In one of those somewhat odd bouts of synchronicity that often befalls this blog, this week I have stories of two canal heroes that cropped up within days of each other yet are complete unconnected, except by location.

A number of folk drew this story to my attention on the ever-excellent Lichfield Live: Auctioneers Richard Winterton are selling this Tuesday (15th June 2021) a Humane Society award certificate presented to Pier Inn Publican John Lamb, who risked his life on canal ice in January 1891 saving the lives of two children who had gone out onto the ice, and it had given way underneath them.

The Pier Inn stood at the bottom of Pier Street, adjacent to the Pier Street Bridge, which exists in a modern form today. The pub was also known as the Fortune of War and was lost in the 1960s.

Image from Richard Winterton Auctioneers website: Click for a larger version.

Lichfield Live posted:

Certificate honouring pub landlord who saved lives of brothers in 1891 to be sold at auction in Lichfield

A testimonial to a heroic landlord who saved two brothers from the freezing waters of a canal features in an upcoming Lichfield auction.

The vellum certificate was awarded by the Royal Humane Society on 18th February 1891 to Brownhills publican John Lamb.

A month before he had braved the frozen Birmingham Canal to rescue local boys Cecil and Francis Price.

The Ogley Hay youngsters had ventured out onto the ice but it cracked open, leaving them at the mercy of freezing water eight feet deep.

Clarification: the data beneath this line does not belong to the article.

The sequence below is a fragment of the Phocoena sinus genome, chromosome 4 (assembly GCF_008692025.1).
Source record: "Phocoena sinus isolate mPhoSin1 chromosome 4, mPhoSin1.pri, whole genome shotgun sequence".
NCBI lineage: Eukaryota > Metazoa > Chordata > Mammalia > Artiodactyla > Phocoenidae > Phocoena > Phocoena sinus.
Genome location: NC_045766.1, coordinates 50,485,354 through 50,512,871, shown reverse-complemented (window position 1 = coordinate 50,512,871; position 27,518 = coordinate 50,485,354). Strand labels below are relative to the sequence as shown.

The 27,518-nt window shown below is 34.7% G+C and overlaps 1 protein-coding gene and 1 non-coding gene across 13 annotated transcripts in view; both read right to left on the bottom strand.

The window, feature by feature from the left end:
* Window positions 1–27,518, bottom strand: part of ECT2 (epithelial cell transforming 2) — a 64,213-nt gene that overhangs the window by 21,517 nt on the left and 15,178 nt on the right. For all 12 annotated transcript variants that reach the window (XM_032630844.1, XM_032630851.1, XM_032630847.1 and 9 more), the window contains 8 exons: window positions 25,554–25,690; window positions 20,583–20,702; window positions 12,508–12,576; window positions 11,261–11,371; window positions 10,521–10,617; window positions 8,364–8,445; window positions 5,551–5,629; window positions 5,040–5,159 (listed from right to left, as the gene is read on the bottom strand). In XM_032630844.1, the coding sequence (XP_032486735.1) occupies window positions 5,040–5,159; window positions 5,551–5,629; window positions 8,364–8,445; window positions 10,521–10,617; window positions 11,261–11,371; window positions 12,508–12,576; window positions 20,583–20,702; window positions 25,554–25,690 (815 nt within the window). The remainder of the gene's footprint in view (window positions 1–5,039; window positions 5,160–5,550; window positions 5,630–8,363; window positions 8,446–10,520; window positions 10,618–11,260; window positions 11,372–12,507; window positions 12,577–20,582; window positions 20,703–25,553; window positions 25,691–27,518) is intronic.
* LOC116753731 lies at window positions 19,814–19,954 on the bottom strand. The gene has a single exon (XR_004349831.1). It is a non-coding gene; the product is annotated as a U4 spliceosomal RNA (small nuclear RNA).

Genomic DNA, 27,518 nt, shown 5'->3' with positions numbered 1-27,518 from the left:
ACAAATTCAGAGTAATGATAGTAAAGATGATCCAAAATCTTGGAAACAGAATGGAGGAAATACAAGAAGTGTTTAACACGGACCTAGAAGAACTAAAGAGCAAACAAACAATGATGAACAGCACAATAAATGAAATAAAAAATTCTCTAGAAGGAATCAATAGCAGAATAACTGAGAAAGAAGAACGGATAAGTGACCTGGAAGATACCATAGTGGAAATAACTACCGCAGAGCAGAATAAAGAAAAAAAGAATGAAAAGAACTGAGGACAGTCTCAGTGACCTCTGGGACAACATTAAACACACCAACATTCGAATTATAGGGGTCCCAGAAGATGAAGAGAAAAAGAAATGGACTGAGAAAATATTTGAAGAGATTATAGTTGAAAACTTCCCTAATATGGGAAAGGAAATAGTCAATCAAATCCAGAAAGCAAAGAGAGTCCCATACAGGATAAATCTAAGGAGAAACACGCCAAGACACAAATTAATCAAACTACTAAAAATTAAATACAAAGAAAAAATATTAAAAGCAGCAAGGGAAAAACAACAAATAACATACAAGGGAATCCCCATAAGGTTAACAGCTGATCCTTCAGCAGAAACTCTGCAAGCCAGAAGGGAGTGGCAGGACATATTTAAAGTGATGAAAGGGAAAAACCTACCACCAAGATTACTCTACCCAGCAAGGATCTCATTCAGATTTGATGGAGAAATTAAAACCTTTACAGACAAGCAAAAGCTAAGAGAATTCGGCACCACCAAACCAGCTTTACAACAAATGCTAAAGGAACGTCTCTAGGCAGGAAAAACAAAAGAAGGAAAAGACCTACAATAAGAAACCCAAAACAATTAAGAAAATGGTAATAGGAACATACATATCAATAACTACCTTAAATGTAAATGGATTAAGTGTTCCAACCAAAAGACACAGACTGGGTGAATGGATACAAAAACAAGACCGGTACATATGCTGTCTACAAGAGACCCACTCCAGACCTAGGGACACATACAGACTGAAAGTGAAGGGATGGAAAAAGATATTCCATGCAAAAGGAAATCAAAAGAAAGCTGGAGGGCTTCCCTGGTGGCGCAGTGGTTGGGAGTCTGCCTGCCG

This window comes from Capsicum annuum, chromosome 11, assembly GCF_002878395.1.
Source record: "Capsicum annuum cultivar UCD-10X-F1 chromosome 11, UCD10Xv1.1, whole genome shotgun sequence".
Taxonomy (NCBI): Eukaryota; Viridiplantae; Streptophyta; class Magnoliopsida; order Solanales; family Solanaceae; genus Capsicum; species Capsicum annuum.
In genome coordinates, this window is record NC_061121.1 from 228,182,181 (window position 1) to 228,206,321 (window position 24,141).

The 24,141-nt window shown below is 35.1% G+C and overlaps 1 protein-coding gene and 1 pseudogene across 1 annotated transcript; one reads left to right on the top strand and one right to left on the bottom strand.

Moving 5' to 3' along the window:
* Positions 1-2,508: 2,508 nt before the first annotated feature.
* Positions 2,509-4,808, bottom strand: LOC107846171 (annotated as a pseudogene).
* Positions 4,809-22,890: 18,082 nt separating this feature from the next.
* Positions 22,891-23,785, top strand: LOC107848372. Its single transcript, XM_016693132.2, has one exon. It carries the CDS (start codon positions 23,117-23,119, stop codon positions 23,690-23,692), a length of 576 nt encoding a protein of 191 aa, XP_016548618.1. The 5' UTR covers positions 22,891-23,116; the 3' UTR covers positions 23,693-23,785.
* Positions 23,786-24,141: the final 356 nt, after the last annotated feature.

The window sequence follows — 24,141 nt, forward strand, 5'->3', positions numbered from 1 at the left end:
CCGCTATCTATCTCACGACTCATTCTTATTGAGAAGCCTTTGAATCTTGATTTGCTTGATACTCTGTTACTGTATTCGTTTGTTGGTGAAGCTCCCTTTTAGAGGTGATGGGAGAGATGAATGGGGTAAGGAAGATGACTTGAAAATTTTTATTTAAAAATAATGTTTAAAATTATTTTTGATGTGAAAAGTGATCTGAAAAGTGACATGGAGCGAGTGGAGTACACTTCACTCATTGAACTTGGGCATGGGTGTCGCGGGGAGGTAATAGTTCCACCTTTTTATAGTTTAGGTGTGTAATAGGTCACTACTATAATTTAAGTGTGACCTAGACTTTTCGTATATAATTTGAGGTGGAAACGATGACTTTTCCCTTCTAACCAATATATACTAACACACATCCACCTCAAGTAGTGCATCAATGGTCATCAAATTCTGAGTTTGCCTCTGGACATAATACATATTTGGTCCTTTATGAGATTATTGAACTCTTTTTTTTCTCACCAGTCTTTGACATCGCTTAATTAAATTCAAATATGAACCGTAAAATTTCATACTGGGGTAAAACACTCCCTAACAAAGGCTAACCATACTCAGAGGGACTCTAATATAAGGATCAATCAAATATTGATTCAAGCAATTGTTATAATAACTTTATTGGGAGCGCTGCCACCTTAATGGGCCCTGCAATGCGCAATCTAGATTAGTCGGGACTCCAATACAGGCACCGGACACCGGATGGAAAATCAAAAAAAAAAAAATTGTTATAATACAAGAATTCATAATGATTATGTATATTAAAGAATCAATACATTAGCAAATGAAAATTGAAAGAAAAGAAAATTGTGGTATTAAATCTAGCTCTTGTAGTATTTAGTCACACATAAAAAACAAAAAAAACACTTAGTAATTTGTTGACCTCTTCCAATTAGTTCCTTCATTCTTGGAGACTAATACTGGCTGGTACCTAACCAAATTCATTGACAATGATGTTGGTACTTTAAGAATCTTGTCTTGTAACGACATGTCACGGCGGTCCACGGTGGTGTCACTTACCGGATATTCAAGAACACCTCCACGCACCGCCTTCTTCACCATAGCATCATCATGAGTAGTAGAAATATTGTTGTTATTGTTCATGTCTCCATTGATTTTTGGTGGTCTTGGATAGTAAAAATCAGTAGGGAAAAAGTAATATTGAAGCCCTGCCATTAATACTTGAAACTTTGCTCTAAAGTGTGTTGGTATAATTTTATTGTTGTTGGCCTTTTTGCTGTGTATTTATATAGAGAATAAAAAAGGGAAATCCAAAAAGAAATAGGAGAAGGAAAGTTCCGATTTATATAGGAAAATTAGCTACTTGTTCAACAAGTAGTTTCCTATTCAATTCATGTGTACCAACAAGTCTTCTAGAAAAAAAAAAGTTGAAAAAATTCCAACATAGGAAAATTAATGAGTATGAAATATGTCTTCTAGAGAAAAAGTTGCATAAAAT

Mr Lamb, publican of the adjacent Pier Hotel, ran to help and, although the surface also gave way under him, saved the boys from drowning.

His gallantry was recognised by the Royal Humane Society, whose patron was Queen Victoria.

The testimonial features in Richard Winterton Auctioneers’ upcoming sale on 15th June.

‘It may have happened 130 years ago but the story of John Lamb and his rescue of the Price brothers still strikes a chord and such an incident would surely hit the headlines today.

‘Plunging through the ice on a frozen canal must have been a nightmarish experience and one which they almost certainly would not have survived had it not been for Mr Lamb.

‘We don’t expect the certificate to necessarily sell for a huge amount of money, it’s simply a wonderful example of the wealth of local history which can turn up at auction.’

In his mid-30s at the time of the rescue, records show that John Lamb was still the landlord of the Pier Hotel in 1914.

Now long since demolished, the inn stood on the corner of Pier Street next to the Birmingham Canal and was originally called the Fortunes of War.

The full catalogue of items going under the hammer, including collectable military medals and a wooden propellor for a Tiger Moth or Chipmunk aeroplane, is available to view online.

Scanned from the book ‘Memories of Brownhills Past’ by Clarice Mayo and Geof Harrington.

Coincidentally to this, old pal of the blog Ian Bourne sent me this tale of similar canal heroics from 23 years later, where local man Arthur Fletcher jumped into the canal at Catshill Junction and saved the life of an 11 year old girl Lily May Harris; who had fallen in on Shrove Tuesday, 1914.